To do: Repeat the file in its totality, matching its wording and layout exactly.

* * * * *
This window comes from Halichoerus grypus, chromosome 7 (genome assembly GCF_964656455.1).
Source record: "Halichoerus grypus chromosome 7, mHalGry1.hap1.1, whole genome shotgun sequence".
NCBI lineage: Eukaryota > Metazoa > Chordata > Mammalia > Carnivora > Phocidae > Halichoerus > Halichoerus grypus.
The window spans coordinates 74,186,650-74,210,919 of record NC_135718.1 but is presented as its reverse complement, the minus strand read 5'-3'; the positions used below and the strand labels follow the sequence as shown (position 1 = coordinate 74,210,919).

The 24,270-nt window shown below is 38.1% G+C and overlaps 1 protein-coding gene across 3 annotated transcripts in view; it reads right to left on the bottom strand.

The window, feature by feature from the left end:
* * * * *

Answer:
This window comes from Halichoerus grypus, chromosome 7 (genome assembly GCF_964656455.1).
Source record: "Halichoerus grypus chromosome 7, mHalGry1.hap1.1, whole genome shotgun sequence".
NCBI lineage: Eukaryota > Metazoa > Chordata > Mammalia > Carnivora > Phocidae > Halichoerus > Halichoerus grypus.
The window spans coordinates 74,186,650-74,210,919 of record NC_135718.1 but is presented as its reverse complement, the minus strand read 5'-3'; the positions used below and the strand labels follow the sequence as shown (position 1 = coordinate 74,210,919).

The 24,270-nt window shown below is 38.1% G+C and overlaps 1 protein-coding gene across 3 annotated transcripts in view; it reads right to left on the bottom strand.

The window, feature by feature from the left end: